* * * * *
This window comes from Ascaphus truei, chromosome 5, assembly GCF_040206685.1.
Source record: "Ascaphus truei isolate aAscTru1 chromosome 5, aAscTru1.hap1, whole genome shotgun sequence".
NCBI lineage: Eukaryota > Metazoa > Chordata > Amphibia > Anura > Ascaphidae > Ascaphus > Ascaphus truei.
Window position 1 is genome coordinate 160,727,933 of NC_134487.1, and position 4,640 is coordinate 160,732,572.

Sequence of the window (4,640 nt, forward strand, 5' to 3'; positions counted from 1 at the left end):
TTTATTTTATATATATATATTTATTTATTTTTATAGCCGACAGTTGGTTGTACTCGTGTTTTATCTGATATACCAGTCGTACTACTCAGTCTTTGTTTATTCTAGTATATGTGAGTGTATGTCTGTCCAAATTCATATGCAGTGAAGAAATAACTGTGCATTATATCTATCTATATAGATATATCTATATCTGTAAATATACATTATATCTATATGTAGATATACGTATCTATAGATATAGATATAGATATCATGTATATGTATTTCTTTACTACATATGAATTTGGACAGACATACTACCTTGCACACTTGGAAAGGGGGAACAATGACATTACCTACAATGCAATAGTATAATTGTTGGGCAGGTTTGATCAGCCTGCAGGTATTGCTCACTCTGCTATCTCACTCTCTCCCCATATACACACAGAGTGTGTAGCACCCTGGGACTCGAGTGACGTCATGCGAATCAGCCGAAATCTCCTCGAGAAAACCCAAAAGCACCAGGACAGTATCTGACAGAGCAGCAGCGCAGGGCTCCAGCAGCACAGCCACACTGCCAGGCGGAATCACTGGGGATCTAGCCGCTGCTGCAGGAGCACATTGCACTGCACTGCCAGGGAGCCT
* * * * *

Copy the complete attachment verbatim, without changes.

This window comes from Ascaphus truei, chromosome 5, assembly GCF_040206685.1.
Source record: "Ascaphus truei isolate aAscTru1 chromosome 5, aAscTru1.hap1, whole genome shotgun sequence".
NCBI lineage: Eukaryota > Metazoa > Chordata > Amphibia > Anura > Ascaphidae > Ascaphus > Ascaphus truei.
Window position 1 is genome coordinate 160,727,933 of NC_134487.1, and position 4,640 is coordinate 160,732,572.

Sequence of the window (4,640 nt, forward strand, 5' to 3'; positions counted from 1 at the left end):
TTTATTTTATATATATATATTTATTTATTTTTATAGCCGACAGTTGGTTGTACTCGTGTTTTATCTGATATACCAGTCGTACTACTCAGTCTTTGTTTATTCTAGTATATGTGAGTGTATGTCTGTCCAAATTCATATGCAGTGAAGAAATAACTGTGCATTATATCTATCTATATAGATATATCTATATCTGTAAATATACATTATATCTATATGTAGATATACGTATCTATAGATATAGATATAGATATCATGTATATGTATTTCTTTACTACATATGAATTTGGACAGACATACTACCTTGCACACTTGGAAAGGGGGAACAATGACATTACCTACAATGCAATAGTATAATTGTTGGGCAGGTTTGATCAGCCTGCAGGTATTGCTCACTCTGCTATCTCACTCTCTCCCCATATACACACAGAGTGTGTAGCACCCTGGGACTCGAGTGACGTCATGCGAATCAGCCGAAATCTCCTCGAGAAAACCCAAAAGCACCAGGACAGTATCTGACAGAGCAGCAGCGCAGGGCTCCAGCAGCACAGCCACACTGCCAGGCGGAATCACTGGGGATCTAGCCGCTGCTGCAGGAGCACATTGCACTGCACTGCCAGGGAGCCT